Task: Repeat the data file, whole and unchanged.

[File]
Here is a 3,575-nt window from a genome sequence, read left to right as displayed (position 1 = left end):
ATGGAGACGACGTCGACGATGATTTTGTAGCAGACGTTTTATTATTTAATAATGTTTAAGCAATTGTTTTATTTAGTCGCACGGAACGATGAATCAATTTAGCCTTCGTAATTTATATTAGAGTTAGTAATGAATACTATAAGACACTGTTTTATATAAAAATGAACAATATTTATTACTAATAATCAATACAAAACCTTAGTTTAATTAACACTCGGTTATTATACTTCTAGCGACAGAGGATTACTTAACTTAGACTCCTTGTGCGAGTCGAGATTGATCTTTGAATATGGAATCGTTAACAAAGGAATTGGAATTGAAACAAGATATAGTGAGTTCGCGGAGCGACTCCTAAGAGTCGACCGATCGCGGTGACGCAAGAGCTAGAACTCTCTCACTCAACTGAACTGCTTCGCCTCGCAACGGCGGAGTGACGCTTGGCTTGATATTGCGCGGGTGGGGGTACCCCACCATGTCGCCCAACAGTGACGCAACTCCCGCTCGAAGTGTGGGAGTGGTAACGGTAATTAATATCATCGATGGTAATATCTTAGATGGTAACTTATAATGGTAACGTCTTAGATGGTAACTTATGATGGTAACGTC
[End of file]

Here is a 3,575-nt window from a genome sequence, read left to right as displayed (position 1 = left end):
ATGGAGACGACGTCGACGATGATTTTGTAGCAGACGTTTTATTATTTAATAATGTTTAAGCAATTGTTTTATTTAGTCGCACGGAACGATGAATCAATTTAGCCTTCGTAATTTATATTAGAGTTAGTAATGAATACTATAAGACACTGTTTTATATAAAAATGAACAATATTTATTACTAATAATCAATACAAAACCTTAGTTTAATTAACACTCGGTTATTATACTTCTAGCGACAGAGGATTACTTAACTTAGACTCCTTGTGCGAGTCGAGATTGATCTTTGAATATGGAATCGTTAACAAAGGAATTGGAATTGAAACAAGATATAGTGAGTTCGCGGAGCGACTCCTAAGAGTCGACCGATCGCGGTGACGCAAGAGCTAGAACTCTCTCACTCAACTGAACTGCTTCGCCTCGCAACGGCGGAGTGACGCTTGGCTTGATATTGCGCGGGTGGGGGTACCCCACCATGTCGCCCAACAGTGACGCAACTCCCGCTCGAAGTGTGGGAGTGGTAACGGTAATTAATATCATCGATGGTAATATCTTAGATGGTAACTTATAATGGTAACGTCTTAGATGGTAACTTATGATGGTAACGTC